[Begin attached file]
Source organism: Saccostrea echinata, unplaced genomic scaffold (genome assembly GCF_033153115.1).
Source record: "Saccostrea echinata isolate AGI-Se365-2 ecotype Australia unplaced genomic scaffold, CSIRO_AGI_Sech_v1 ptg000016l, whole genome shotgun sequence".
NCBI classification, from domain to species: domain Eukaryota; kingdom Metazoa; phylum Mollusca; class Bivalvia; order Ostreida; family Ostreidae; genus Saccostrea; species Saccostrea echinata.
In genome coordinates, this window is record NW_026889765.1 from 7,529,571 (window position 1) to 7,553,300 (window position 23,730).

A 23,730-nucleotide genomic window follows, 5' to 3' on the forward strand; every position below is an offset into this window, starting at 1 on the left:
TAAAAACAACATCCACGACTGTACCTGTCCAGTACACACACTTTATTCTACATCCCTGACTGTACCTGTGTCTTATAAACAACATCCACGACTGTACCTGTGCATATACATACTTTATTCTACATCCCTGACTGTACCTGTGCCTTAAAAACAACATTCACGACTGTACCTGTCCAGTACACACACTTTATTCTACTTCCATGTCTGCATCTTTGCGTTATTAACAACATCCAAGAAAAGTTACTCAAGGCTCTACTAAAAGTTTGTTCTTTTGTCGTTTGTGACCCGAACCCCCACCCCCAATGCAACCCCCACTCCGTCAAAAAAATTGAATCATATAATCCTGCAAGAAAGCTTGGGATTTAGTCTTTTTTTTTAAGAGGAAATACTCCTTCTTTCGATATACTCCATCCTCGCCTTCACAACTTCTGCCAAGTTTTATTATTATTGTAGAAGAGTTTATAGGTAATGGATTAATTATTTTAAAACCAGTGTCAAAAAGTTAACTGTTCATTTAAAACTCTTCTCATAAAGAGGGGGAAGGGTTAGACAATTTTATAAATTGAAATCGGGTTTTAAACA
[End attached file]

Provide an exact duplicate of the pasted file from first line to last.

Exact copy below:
Source organism: Saccostrea echinata, unplaced genomic scaffold (genome assembly GCF_033153115.1).
Source record: "Saccostrea echinata isolate AGI-Se365-2 ecotype Australia unplaced genomic scaffold, CSIRO_AGI_Sech_v1 ptg000016l, whole genome shotgun sequence".
NCBI classification, from domain to species: domain Eukaryota; kingdom Metazoa; phylum Mollusca; class Bivalvia; order Ostreida; family Ostreidae; genus Saccostrea; species Saccostrea echinata.
In genome coordinates, this window is record NW_026889765.1 from 7,529,571 (window position 1) to 7,553,300 (window position 23,730).

A 23,730-nucleotide genomic window follows, 5' to 3' on the forward strand; every position below is an offset into this window, starting at 1 on the left:
TAAAAACAACATCCACGACTGTACCTGTCCAGTACACACACTTTATTCTACATCCCTGACTGTACCTGTGTCTTATAAACAACATCCACGACTGTACCTGTGCATATACATACTTTATTCTACATCCCTGACTGTACCTGTGCCTTAAAAACAACATTCACGACTGTACCTGTCCAGTACACACACTTTATTCTACTTCCATGTCTGCATCTTTGCGTTATTAACAACATCCAAGAAAAGTTACTCAAGGCTCTACTAAAAGTTTGTTCTTTTGTCGTTTGTGACCCGAACCCCCACCCCCAATGCAACCCCCACTCCGTCAAAAAAATTGAATCATATAATCCTGCAAGAAAGCTTGGGATTTAGTCTTTTTTTTTAAGAGGAAATACTCCTTCTTTCGATATACTCCATCCTCGCCTTCACAACTTCTGCCAAGTTTTATTATTATTGTAGAAGAGTTTATAGGTAATGGATTAATTATTTTAAAACCAGTGTCAAAAAGTTAACTGTTCATTTAAAACTCTTCTCATAAAGAGGGGGAAGGGTTAGACAATTTTATAAATTGAAATCGGGTTTTAAACA